October 26th of 2012

  • Date: Friday 26 October 2012.
  • Venue: RCOG, 27 Sussex Place, Regent’s Park, NW1 4RG London, United Kingdom
  • Time: Registration begins at 6:15 p.m. Event runs from 7:00- 9:00 p.m, to be followed by a drinks reception until 10:30 p.m.
  • Note: Even amongst those registered, certainty of seating will go to the punctual; latecomers risk not being admitted.

Keynote Speaker | Dr Kandeh Yumkella Director- General, United Nations Industrial Development Organization


Respondent | Mr Admassu Tadesse | President and CEO, PTA Bank, the Eastern and Southern African Trade and Development Bank.

Respondent |Mr Hinh Dinh | Lead Economist, Operations & Strategy, Office of the Sr. Vice President and Chief Economist, The World Bank. Also lead author, World Bank’s ‘Light Manufacturing in Africa’ publication.

Moderator | William Wallis Africa Editor, Financial Times

 

Topic: “Industrial Strategies for Africa”.

Synopsis: Africa currently accounts for only approximately 1 percent of global manufacturing activity. The continent continues to ship natural resources to developed and emerging countries, and along with them, jobs and economic development. Even as the withdrawal from China of Adidas and other multinational corporations indicates an approach to the end to that country’s low cost dominance, African countries are losing- not gaining- ground in labor-intensive manufacturing. Clearly, something needs to be done, but what?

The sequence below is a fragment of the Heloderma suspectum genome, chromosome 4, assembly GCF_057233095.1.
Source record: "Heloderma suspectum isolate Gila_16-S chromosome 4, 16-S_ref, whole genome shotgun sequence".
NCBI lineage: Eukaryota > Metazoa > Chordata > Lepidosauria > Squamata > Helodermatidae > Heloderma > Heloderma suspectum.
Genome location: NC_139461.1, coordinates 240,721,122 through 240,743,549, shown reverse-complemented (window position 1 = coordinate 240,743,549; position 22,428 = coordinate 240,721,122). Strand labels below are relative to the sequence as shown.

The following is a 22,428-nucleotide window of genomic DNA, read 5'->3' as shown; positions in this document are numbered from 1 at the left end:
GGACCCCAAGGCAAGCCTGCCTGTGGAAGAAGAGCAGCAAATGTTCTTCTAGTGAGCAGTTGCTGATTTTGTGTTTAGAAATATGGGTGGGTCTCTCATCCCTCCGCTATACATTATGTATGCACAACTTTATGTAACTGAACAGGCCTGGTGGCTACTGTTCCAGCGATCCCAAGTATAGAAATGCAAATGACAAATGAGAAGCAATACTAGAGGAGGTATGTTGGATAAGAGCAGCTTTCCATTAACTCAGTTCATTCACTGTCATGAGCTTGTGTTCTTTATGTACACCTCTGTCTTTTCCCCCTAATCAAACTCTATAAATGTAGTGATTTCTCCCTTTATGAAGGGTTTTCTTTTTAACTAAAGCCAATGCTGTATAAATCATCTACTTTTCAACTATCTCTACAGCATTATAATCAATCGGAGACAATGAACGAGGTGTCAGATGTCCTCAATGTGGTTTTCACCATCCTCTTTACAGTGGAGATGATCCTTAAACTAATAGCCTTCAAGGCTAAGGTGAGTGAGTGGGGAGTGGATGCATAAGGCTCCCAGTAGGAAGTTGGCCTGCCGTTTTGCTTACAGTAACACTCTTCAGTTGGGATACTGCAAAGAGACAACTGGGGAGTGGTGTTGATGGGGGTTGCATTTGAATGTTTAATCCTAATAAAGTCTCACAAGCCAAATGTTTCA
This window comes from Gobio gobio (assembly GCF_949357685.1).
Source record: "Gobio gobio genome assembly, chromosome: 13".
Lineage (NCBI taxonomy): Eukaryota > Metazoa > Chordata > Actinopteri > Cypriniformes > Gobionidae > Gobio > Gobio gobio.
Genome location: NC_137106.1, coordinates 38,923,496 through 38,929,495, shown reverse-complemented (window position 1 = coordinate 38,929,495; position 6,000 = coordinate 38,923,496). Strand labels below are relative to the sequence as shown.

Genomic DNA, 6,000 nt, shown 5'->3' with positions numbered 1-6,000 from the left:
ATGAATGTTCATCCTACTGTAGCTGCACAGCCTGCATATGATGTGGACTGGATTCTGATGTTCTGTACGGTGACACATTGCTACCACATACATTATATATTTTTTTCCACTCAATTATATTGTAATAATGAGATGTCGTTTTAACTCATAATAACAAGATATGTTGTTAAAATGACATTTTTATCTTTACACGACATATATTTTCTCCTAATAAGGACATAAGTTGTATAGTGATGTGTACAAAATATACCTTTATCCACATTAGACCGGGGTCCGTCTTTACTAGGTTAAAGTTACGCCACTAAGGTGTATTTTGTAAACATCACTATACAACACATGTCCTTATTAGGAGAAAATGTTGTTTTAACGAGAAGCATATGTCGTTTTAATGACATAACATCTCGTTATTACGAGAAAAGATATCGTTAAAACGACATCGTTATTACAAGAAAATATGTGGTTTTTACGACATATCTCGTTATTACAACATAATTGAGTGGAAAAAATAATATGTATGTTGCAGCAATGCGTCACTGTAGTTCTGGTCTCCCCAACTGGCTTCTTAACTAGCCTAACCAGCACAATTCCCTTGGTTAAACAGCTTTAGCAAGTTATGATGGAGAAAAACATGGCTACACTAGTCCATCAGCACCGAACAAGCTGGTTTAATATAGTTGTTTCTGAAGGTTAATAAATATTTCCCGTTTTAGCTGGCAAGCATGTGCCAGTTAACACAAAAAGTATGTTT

Government decisions to select certain industries and companies for support have been tried before, with results little resembling what was intended, and often disastrous. What policy mix is required and do governments have the political will and capacity to set the policy? What is to be the role of the private sector in crafting and implementing industrial policies? What have been the constraints to the emergence or expansion of even a light manufacturing industry in many African countries?

Writing in The Globalist some months ago, Dr Yumkellah stated that ‘What Africa needs is not charity, but trade and solid industrial strategies.’ Join us in an exposition of exactly what these should be. 

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  • Eirenicon

    Pronunciation: /ʌɪˈriːnɪkɒn/

    Definition: i) A proposition to harmonize conflicting viewpoints ii) Advancing peace, strengthening or establishing unity, or fostering solidarity.

    From Greek eirēnikon, neuter of eirēnikos 'promoting peace', from eirēnē 'peace'

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